At first glance, it may seem to be splitting hairs to ask whether speaking in tongues is the initial evidence or the initial sign of the baptism of the Holy Spirit. We tend to think of the words “evidence” and “sign” as synonyms. Indeed, depending on what we mean by these words, it may make no difference which we use.
But to some early twentieth century Oneness Pentecostal pioneers, like Andrew D. Urshan, it was important to distinguish between these terms. He wrote,
“There have been in the past and there are now some Pentecostal people who have insisted that speaking in other tongues as the Spirit gives utterance is the evidence of the baptism of the Holy Spirit, or that it is the only Bible evidence. This is absolutely unscriptural, and no one can prove it from a biblical standpoint. Why should we not call the speaking in other tongues a sign of the faith and the sign of the baptism of the Holy Spirit, since the scriptures teach it so clearly” (Andrew D. Urshan, My Study of Modern Pentecostals [Portland, OR: Apostolic Book Publishers, 1981, reprinted from original 1923 edition], 48-49).
Urshan’s thinking ran this way: There is a difference between a sign and evidence. A sign on a store window may advertise certain products, indicating that those products are found inside, but until a customer goes into the store and sees the products themselves he or she does not know if the sign is true. The actual products are the evidence.
Urshan declared that speaking in tongues as the Spirit gives utterance is the sign of the baptism of the Spirit, but the fruit of the Spirit is the evidence. In his words,
“They both go together, just as on a tree, there are leaves and the fruit growing together” (Urshan, My Study, 49).
In view of this distinction, it is interesting that the language that found its way into the fundamental doctrine of the United Pentecostal Church International reflects the concept of sign:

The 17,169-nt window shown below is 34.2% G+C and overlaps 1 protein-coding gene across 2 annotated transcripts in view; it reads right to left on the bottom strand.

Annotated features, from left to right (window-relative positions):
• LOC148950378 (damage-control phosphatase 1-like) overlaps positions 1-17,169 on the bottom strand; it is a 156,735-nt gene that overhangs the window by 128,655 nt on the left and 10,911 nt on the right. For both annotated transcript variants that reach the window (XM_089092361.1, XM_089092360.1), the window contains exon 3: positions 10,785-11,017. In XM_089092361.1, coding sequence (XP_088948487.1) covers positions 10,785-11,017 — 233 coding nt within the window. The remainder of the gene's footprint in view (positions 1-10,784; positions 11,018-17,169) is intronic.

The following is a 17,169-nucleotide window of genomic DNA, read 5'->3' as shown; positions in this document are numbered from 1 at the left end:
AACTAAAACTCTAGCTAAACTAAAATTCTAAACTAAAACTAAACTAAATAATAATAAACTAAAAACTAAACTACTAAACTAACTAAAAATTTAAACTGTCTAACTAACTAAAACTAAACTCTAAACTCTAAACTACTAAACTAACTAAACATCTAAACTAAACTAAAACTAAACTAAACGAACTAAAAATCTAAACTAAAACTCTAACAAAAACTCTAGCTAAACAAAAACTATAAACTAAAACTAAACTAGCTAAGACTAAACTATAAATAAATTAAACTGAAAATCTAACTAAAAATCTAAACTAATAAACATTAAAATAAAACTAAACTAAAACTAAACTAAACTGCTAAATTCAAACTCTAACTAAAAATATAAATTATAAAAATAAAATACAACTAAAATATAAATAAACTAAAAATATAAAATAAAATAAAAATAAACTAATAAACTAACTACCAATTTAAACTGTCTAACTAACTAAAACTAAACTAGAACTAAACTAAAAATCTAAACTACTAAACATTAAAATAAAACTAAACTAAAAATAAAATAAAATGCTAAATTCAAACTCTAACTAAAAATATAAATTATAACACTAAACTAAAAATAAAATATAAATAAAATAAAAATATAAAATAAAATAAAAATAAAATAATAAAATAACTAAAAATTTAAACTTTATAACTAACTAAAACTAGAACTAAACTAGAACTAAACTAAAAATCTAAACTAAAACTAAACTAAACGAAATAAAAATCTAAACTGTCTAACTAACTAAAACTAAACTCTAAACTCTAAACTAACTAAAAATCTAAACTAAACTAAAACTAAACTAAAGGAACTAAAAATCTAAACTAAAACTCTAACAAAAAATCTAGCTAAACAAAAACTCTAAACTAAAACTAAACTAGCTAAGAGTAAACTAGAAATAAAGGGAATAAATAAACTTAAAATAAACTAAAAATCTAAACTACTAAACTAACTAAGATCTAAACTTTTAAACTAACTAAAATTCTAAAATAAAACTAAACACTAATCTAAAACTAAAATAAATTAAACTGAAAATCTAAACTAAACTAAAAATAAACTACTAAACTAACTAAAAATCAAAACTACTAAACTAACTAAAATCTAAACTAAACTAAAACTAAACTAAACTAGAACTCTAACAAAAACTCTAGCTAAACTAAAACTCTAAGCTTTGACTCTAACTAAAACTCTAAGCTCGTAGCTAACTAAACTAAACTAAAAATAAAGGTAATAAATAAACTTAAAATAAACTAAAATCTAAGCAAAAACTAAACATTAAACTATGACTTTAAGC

“. . . the baptism of the Holy Ghost with the initial sign of speaking with other tongues as the Spirit gives utterance.”
The word “initial” is important to understanding the use either of “initial sign” or “initial evidence.” The point is that speaking with tongues is only the initial, or first, “sign” or “evidence” of the baptism of the Spirit. To speak with tongues is not the only sign or evidence, it is simply the first sign or evidence. As Urshan pointed out, a person who is baptized with the Holy Spirit will not only speak with tongues; that person will also bear the fruit of the Spirit.
It has been suggested that the four most influential early twentieth century pioneers of Oneness Pentecostalism were Frank Ewart, G. T. Haywood, Franklin Small, and Andrew D. Urshan. (See David A. Reed, “In Jesus’ Name”: The History and Beliefs of Oneness Pentecostals [Blandford Forum, Dorsett, UK: Deo Publishing, 2008].) Of these four, Urshan alone was not influenced by the Western Enlightenment mindset. This may be significant in his choice of “sign” over “evidence,” for “evidence” is the scientific language of the European Enlightenment. The word suggests an experiment that can be duplicated in a laboratory. For Enlightenment thinkers, there was little room for mystery. Everything could be figured out and reduced to rules or laws guaranteed to reproduce desired results.
Urshan was much more willing to embrace the concept of mystery. His cultural heritage in Persia and his religious roots in the Church of the East worked to create a very different worldview than that held by Ewart, Haywood, or Small. Although Urshan’s father was a Presbyterian minister, this was a result of the work of American missionaries in Northwest Persia in the latter part of the nineteenth century. The Urshan family lived in one of many Assyrian villages that valued the traditions of Syrian Christianity, and the goal of the Presbyterian missionaries was not to proselytize from the Church of the East but to contribute to spiritual renewal within the church. Urshan’s continuing appreciation for his heritage in the Church of the East, popularly known as the Nestorian Church, can be seen in Andrew D. Urshan, The Life Story of Andrew Bar David Urshan (Stockton, CA: W.A.B.C. Press, 1967), 9-16.
When Urshan first visited a Pentecostal church in Chicago, one of the things that provoked him to investigate further was that he heard Swedes, Italians, Germans, and Americans speaking in the Syriac language. Urshan understood the language and wrote,
“These foreign words proceeding from the trembling lips of these people made us think a great deal of this phenomenon” (Urshan, The Life Story, 12).
On another occasion, during a prayer meeting, one of the young Persian men among whom Urshan ministered
“suddenly spoke fluently in the ancient Syriac language which he had never learned.”
“Knowing Syriac I interpreted to the others what he was saying. The message was one of comfort and of encouragement to continue to seek God’s face; and He told us that He intended to fill us all with the Holy Ghost and use us for His glory, for Jesus was coming very soon” (Urshan, My Study, 18-19).